The Role of Yoga in the Healing ProcessYoga has been used as a healing tool since its creation thousands of years ago. It’s a health tool for the whole body—physical, mental, emotional, and spiritual. It has been shown to help with addiction, eating disorders, recovery from surgery or physical trauma, and finding peace in the grieving process.
However, there’s not a single yoga class or instructor that every yoga student in the world will love. You can’t even get close. As yogis, we seek out classes and teachers that give us what we want and need, including healing. If you’re looking to become a better yoga teacher, a better student, or to just get more out of your practice, ask yourself how you want to feel in a yoga class. Not what you want to look like, not how many calories you want to burn, or if this is the class that will finally let you nail that impressive-looking pose for Insta-likes.
Everyone’s different, but here’s how I, as a yoga teacher, want to feel in class—and how I direct my students:
I want to feel strong. Yoga, when practiced regularly with other forms of fitness, will definitely make you stronger. However, I want to feel that strength in class. If you’re in a class that never challenges you or offers modifications, or one that makes you feel like everyone else is flawless while you’re stumbling along, that’s not the right fit for you. I choose poses and series, as well as a myriad of modifications so that every single student will feel strong. They’re challenged, yet successful.
I want to feel powerful. Powerful and strong are closely related, but not identical. Throughout the class, you should feel in charge. In charge of your practice, your body, your mind, and your environment. Power shouldn’t be a constant feeling in yoga, but it should definitely be there and is critical in healing.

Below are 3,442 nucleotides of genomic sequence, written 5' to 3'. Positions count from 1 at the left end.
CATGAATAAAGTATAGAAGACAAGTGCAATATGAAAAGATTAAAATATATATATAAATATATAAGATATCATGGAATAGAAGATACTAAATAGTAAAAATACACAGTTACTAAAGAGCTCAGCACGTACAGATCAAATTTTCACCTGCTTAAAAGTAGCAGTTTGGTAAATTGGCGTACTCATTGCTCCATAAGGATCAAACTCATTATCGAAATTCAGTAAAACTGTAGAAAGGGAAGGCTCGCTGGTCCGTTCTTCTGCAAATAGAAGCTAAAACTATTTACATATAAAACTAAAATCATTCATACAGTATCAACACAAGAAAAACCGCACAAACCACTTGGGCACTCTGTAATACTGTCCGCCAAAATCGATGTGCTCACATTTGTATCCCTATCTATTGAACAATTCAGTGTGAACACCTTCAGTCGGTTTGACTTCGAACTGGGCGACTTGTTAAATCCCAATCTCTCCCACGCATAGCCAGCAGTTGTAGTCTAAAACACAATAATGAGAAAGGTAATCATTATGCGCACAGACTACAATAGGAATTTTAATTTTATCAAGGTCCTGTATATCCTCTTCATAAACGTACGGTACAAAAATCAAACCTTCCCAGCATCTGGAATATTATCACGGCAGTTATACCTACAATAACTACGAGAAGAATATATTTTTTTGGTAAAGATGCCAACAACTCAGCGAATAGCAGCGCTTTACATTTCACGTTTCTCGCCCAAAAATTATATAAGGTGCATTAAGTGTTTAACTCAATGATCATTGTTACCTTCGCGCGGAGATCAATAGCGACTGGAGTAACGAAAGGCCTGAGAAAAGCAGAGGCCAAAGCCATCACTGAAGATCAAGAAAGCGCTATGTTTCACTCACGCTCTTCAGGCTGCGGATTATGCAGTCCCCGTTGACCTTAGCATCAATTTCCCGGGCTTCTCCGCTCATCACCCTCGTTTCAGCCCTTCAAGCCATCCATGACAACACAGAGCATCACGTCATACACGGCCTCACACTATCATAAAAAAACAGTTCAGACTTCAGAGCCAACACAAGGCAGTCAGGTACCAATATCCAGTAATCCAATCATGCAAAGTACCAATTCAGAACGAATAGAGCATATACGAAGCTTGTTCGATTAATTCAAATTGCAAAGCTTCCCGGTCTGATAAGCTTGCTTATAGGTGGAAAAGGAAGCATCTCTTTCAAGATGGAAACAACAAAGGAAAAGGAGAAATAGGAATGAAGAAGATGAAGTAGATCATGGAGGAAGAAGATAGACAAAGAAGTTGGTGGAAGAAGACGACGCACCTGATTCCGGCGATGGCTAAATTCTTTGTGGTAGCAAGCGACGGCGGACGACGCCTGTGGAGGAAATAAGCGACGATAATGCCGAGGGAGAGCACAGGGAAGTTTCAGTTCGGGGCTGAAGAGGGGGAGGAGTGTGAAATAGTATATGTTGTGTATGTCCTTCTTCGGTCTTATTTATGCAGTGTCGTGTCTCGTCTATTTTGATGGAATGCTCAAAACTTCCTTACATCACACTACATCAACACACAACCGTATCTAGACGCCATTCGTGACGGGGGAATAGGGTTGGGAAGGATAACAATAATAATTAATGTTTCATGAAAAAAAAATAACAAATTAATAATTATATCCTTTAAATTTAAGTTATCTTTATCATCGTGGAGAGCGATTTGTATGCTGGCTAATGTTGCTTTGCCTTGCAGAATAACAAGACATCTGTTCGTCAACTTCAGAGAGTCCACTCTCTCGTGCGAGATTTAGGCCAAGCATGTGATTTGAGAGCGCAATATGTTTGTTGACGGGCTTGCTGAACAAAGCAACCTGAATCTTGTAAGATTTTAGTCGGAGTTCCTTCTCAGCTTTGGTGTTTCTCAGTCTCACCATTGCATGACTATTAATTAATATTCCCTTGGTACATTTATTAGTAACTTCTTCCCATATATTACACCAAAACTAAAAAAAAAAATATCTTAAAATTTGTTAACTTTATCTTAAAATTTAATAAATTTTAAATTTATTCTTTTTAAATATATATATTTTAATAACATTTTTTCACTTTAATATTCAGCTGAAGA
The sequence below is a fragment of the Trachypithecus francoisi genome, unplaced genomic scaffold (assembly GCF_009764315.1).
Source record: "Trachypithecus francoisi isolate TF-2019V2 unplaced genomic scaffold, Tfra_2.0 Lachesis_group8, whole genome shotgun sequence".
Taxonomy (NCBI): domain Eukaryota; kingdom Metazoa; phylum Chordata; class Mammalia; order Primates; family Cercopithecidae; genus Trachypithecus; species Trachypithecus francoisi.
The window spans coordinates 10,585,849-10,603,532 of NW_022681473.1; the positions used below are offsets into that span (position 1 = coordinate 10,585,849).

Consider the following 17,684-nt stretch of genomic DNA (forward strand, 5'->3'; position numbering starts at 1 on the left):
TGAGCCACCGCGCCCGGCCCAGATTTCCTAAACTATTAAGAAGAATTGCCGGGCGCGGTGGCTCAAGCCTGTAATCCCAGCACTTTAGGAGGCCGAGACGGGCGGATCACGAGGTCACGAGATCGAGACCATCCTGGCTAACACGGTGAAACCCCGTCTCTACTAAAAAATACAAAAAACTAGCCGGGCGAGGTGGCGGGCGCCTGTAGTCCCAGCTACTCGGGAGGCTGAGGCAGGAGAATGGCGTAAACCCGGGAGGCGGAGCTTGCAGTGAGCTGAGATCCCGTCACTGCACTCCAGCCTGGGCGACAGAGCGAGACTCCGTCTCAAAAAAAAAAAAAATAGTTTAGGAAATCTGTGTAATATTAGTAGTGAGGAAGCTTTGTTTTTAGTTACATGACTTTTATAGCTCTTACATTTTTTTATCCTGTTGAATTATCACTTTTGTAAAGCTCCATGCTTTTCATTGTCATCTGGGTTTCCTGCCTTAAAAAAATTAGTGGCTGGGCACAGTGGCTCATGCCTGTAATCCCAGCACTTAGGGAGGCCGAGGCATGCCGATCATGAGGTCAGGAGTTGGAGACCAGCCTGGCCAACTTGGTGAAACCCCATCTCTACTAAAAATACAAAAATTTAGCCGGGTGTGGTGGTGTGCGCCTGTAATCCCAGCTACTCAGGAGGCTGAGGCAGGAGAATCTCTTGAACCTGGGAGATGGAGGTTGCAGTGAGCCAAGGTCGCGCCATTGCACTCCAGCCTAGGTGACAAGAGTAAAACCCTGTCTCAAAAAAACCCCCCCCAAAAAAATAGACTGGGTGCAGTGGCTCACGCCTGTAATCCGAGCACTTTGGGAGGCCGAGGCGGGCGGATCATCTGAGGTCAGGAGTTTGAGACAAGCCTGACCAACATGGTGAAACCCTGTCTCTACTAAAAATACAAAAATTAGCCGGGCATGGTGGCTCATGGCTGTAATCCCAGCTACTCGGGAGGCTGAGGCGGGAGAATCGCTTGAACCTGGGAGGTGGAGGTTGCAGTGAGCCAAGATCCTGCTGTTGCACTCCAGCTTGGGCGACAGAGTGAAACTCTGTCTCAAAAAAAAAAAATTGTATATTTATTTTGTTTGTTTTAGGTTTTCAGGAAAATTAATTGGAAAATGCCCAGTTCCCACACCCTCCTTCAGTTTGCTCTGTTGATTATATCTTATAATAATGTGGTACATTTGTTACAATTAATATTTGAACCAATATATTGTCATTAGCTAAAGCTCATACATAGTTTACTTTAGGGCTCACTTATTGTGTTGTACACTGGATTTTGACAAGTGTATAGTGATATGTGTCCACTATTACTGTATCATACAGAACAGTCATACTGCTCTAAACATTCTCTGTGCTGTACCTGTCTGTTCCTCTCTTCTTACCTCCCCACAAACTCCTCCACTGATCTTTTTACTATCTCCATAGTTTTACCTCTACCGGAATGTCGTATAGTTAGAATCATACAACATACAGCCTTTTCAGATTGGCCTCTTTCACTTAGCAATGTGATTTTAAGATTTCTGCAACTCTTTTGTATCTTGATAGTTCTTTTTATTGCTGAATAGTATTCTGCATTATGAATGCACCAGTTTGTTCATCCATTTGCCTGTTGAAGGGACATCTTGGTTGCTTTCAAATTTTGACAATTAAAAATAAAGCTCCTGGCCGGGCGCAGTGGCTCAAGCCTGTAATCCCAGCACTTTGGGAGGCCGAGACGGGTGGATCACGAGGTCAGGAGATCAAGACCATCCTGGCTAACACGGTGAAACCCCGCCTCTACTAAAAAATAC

I want to feel wobbly. Again, not all the time! I also want to feel comfortable and encouraged to wobble. When I tell my students, “Wobbly is good!” I often get a “thank goodness!” in return.
I want to laugh. Seriously—why is yoga so serious at times? The majority of my classes are instructed, and I lead students through a series of poses and flows. I model the poses a lot because many students are beginners and unfamiliar with the terms. Plus, some are visual learners, some prefer getting explicit descriptions, and some need a mix of both. For a few minutes in every class, we have directed play time. Today’s was practicing getting up and down from the floor any which way we could without using our hands. People stumbled, came up with crazy options, and everyone laughed at themselves. Let’s bring some joy and silliness back into our practice. Laughing is a serious medicine that heals like no other.
I want to feel like I achieved something. Nobody wants to do anything for an hour or more and feel like they just kept failing. Nobody can master yoga, but all of us can get better with each practice. It’s even better when we can pinpoint an exact moment in a yoga class where we achieved a goal, no matter how big or small. Pointing our achievement milestone examples at all levels helps students realize just how amazing they are. Achievement can heal many mental, emotional, and even physical ailments.
These are just a few examples of the feelings I chase in each practice and what I want to give my students. How do you want to feel? What do you want to heal?